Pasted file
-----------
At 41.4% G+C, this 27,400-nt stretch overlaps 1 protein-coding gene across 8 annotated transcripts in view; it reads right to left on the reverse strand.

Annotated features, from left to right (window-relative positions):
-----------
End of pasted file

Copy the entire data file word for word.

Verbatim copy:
At 41.4% G+C, this 27,400-nt stretch overlaps 1 protein-coding gene across 8 annotated transcripts in view; it reads right to left on the reverse strand.

Annotated features, from left to right (window-relative positions):